October 21, 2010
The African Dawn Sanctuary located between Jeffrey’s Bay and Port Elizabeth on the garden route was a welcome change after my mixed feelings about African breeding centers. The sanctuary is a true non-profit similar in structure to sanctuary’s I am used to visiting back home. Africa Dawn’s main objectives are:
To rescue and treat all injured or orphaned wildlife brought to our attention.
Rehabilitation of animals to their optimal level of functioning.
To provide a safe and suitable environment for birds and animals who do not have the ability to survive reintroduction to their natural habitat e.g. breeding or educational programs.
To play an active role in cultivating an awareness among the public to try and ensure a future for the conservation of wildlife.
To work in close association with Nature Conservation and other wildlife rescue centers.
During my time at African Dawn I felt like all of those objectives were met with enthusiasm and passion by both the owner of the sanctuary and the many volunteers working there. Unfortunately my time at the sanctuary was cut short by a horrible case of the stomach flu, which left me bed bound for my entire last week in a hotel. I will write more about my experience of being sick in an upcoming post, but I can give you the preview that it was one of the most painful and horrible experiences of my life. I am also sad because I didn’t get a lot of pictures I was planning to take during my last week! I snapped a lot during my first week and then planned on watching the animals for a few weeks and then taking more pictures my final week, but as the saying goes the best laid plans of mice and men often go awry. So unfortunately I do not have all the images of the sanctuary that I wish I could share with you.
The sanctuary is home to over 200 species of birds and a mix of other animals including many antelope like the kudu, grysbok, duikers and cats like the caracal, serval and cheetah. Around 90% of the animals at the sanctuary are local animals and birds that have been injured or abandoned and have been taken in to the sanctuary for rehabilitation; the other 10% end up at the sanctuary as a result of foreign animal trade. Laws in South Africa about owning wild animals are very lax and people often take in wild animals as pets and then realize they can’t handle them and will abandon them on the streets or drop them back at the pet stores. African Dawn takes in those animals too and has ended up with a rather exotic collection of birds from all over the world including parrots, emus, and macaws as well as marmoset and squirrel monkeys both originally from South and Central America.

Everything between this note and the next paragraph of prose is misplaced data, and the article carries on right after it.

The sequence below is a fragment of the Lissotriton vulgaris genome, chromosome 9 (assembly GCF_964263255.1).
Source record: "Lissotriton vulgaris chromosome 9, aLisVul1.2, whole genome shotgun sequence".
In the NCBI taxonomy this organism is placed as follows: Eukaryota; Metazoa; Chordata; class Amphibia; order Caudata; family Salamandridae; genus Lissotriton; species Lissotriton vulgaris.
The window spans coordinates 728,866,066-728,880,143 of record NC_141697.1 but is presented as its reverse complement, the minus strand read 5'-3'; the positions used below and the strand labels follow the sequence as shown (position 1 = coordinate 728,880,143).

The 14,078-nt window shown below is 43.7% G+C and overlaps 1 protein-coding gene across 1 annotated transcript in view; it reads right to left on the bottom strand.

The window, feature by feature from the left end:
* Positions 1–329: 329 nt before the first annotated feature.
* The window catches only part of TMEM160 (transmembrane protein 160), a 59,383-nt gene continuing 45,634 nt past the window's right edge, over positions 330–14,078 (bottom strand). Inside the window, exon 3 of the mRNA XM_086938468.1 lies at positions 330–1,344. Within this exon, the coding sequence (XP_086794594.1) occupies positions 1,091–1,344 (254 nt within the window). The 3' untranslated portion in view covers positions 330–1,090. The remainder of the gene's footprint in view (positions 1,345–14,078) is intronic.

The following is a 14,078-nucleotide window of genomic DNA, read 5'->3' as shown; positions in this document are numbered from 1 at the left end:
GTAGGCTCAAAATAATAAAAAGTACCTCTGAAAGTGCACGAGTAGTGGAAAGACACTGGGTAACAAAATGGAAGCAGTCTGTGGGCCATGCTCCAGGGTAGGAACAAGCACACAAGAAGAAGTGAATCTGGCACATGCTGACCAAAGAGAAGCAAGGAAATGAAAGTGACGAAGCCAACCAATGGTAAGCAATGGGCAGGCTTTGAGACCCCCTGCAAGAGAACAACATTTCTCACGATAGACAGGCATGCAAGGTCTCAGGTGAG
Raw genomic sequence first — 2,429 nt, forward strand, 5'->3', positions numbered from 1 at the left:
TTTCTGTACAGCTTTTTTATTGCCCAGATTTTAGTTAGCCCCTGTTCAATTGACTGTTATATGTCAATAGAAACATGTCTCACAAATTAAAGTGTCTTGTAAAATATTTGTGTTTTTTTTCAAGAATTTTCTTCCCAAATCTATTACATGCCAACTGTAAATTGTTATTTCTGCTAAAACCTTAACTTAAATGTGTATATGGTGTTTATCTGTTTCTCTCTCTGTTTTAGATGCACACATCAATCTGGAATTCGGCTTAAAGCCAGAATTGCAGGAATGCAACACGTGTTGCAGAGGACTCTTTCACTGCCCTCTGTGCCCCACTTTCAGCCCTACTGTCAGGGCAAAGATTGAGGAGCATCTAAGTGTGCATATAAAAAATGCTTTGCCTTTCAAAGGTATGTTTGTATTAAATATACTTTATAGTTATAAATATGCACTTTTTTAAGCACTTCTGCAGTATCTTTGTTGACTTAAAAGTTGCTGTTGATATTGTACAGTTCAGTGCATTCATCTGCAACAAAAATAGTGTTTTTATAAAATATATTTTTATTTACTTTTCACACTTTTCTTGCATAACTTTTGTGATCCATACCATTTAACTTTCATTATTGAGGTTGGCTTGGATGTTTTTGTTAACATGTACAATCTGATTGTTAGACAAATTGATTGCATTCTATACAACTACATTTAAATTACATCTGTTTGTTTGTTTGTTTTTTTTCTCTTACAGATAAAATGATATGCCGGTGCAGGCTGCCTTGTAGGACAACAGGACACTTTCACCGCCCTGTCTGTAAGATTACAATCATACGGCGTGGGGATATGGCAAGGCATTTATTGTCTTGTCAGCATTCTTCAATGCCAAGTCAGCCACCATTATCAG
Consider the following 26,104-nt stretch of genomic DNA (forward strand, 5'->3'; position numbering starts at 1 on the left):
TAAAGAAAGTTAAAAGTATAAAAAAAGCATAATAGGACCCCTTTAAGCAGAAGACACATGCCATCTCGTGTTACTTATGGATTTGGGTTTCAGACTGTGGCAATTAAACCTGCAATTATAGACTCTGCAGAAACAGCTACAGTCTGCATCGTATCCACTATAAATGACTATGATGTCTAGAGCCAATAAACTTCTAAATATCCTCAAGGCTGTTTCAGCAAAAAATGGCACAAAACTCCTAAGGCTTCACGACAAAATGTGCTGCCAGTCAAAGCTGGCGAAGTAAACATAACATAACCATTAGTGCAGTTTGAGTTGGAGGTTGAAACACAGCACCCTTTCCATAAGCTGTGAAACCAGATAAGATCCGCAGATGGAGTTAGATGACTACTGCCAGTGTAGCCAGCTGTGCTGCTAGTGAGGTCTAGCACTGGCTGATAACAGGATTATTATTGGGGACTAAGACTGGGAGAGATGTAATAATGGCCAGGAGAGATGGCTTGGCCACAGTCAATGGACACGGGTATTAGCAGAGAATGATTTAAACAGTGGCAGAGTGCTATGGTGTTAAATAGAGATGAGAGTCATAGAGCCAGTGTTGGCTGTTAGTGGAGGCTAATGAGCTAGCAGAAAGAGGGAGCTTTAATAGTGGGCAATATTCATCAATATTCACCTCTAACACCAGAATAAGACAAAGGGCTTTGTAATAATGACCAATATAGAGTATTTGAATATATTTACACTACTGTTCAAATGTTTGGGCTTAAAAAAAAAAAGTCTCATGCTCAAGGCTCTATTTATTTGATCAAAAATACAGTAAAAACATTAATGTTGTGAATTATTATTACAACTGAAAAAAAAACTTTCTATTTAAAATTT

Africa Dawn also runs a breeding center for the endangered cheetah and serval. The Serval is not actually an endangered species because it is still found in the wild in many places throughout Africa, but it has been almost completely displaced from South Africa and is considered endangered by locals. Both the serval and caracal are considered “Least Concern” by the IUCN list, but are both very scarce in the wild in the Eastern Cape because they are trapped and killed by farmers. The caracal is often referred to as a lynx (as it was at the sanctuary), but they are actually no longer classified as lynx’s and are closely related to the serval despite their vastly different appearances. Below find the serval and caracal respectively.
One of my favorite things to do at the sanctuary was just speak with the owner for hours on end about the sanctuary and conservation in Africa. After feeling completely overwhelmed during my stay at the breeding center dealing with the conflicting issues of conservation and animal rights vs. profit and human involvement it was wonderful to be at a place where the people working there truly cared about the animals and were dedicating their lives to making a real difference. The sanctuary is not very publicized and you will not find pamphlets for it at all the hotels around the area with all the other pamphlets for stops along the Garden Route, but for an authentic non-touristy experience I highly recommend a visit if you are driving the Garden Route or staying in Port Elizabeth. As a visitor you can tour the sanctuary and even interact with some of the animals. If you want a more in depth experience you can also volunteer at the sanctuary. African Dawn is dependent on its volunteers as its workforce to feed and care for all the animals. I will write more about being a volunteer in my next post. For more information on the sanctuary check out their website here.